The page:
And here is a satellite representation of Arctic sea ice conditions from March 2nd centered on the Bering Sea:
Compare these with February 7th’s satellite representation, centered on the North Pole:
It’s easy to see where shorter-term climatic oscillations and this season’s weather conditions have worked to prevent sea ice from forming on this month’s satellite representations. That being said, the Arctic Oscillation has switched from being extremely negative to positive in the past few weeks. What this means is cold air is being bottled up near the Arctic Circle instead of rushing south over the eastern U.S. and Europe. This could allow for a late season freeze-up of ice around the periphery of the current ice pack. Next month’s post will take another look at those conditions.
As a whole, here is what the Arctic ice extent looks like in time-series form through March 2nd:
The NSIDC has included the 2006-2007 time-series line as a useful comparative measure for this year’s extent. 2007 witnessed the smallest areal extent covered by Arctic sea ice in the modern era. It obviously remains unknown at this time whether this September’s extent will challenge 2007′s for the record low. But I’ll mention this again: a lot of the ice in those satellite representations are only a few months old. They face warmer conditions in the ocean and in the lower atmosphere than any Arctic sea ice has in tens of thousands of years. As each year passes, that becomes more evident as these time-series lines track far, far below average conditions of just a few decades ago.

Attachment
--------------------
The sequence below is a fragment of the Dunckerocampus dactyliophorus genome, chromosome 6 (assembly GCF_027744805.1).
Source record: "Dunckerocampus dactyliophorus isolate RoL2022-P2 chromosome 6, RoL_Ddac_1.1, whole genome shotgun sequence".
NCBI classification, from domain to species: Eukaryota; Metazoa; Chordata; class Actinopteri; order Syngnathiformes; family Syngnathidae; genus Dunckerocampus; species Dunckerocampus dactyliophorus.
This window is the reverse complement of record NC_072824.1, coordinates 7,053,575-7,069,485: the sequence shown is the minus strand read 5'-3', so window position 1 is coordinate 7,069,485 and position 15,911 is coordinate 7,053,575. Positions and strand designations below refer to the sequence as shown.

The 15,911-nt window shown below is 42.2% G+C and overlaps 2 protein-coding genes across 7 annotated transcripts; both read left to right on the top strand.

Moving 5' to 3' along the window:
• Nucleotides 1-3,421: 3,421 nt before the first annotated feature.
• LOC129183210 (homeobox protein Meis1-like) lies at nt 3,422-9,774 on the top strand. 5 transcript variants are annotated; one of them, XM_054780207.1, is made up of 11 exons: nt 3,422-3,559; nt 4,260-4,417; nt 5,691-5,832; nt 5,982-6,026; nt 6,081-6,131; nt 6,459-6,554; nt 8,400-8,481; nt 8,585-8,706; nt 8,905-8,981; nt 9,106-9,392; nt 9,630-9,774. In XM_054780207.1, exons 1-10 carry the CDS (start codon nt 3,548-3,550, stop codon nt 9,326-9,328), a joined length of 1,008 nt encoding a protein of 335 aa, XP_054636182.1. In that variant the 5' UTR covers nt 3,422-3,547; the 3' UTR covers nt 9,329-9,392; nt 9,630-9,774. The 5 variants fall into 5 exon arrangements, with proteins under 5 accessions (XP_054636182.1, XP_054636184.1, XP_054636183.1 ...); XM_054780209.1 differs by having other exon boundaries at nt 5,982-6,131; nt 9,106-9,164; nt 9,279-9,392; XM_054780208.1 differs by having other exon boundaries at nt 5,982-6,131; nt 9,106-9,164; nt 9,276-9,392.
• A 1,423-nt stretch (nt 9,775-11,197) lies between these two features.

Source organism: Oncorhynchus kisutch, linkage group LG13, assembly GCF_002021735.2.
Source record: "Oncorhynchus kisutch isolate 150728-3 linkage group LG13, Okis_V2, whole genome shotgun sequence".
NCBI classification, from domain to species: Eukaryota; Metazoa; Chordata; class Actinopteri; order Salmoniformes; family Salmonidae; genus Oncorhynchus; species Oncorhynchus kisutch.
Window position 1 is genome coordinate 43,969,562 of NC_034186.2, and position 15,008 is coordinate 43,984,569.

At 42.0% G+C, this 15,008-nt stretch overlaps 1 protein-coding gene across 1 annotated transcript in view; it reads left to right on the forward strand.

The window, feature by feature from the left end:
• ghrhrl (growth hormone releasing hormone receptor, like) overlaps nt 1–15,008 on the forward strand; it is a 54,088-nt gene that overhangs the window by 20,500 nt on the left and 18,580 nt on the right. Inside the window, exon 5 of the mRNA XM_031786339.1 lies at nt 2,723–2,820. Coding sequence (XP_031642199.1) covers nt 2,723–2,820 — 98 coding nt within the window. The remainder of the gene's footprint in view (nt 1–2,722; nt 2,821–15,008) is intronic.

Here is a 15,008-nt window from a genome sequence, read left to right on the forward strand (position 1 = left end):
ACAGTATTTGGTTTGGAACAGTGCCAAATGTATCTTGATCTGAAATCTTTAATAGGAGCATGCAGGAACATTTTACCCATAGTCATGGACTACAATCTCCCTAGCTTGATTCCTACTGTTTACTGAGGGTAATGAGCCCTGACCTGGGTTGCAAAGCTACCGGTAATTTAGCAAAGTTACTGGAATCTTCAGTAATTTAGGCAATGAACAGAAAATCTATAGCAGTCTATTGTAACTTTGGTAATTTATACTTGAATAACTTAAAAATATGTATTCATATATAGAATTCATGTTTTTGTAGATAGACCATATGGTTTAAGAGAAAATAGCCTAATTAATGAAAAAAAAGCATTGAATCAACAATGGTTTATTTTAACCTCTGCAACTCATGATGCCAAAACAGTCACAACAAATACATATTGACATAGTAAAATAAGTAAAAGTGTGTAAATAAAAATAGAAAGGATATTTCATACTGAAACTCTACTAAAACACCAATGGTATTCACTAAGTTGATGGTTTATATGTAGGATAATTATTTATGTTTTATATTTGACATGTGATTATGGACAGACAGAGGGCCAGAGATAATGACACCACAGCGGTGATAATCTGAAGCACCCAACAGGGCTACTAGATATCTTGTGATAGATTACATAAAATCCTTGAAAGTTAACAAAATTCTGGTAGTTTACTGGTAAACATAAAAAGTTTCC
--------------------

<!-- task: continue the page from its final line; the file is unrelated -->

Antarctic Pictures and Graphs
Here is a satellite representation of Antarctic sea ice conditions from March 2nd:
For comparison purposes, here is the similar picture from February 7th:
Sea ice conditions haven’t changed that much in the past month. I haven’t seen anything yet regarding the ice shelves ringing the continent. The longer there is no news, the better, since those shelves keep the land-based ice on land and not allowing it to escape to the sea.
Here is the time series graph of Antarctic sea ice extent with the +/- 2 standard deviations in light gray and the climatological mean in dark gray through March 2nd:
After a torrid pace of ice melting in January, little ice was left to melt in February. That combined with continued cooler than normal conditions on the east side of the Antarctic Peninsula and off the coast of West Antarctica meant melting drastically slowed down through February. In fact, during the last week of February, conditions have shifted and now ice is refreezing. After hugging the bottom of the 2 standard deviation envelope for over a month, Antarctic sea ice extent is slowly edging back toward the mean extent value.
You can find the NSIDC’s March report here. The page is dynamic, so if you’re reading this after March 2011, that month’s report will show up first. If that’s the case, you can look for any report in their archive on the top pull-down tab on the right-hand side of the page.
Cross-posted at SquareState.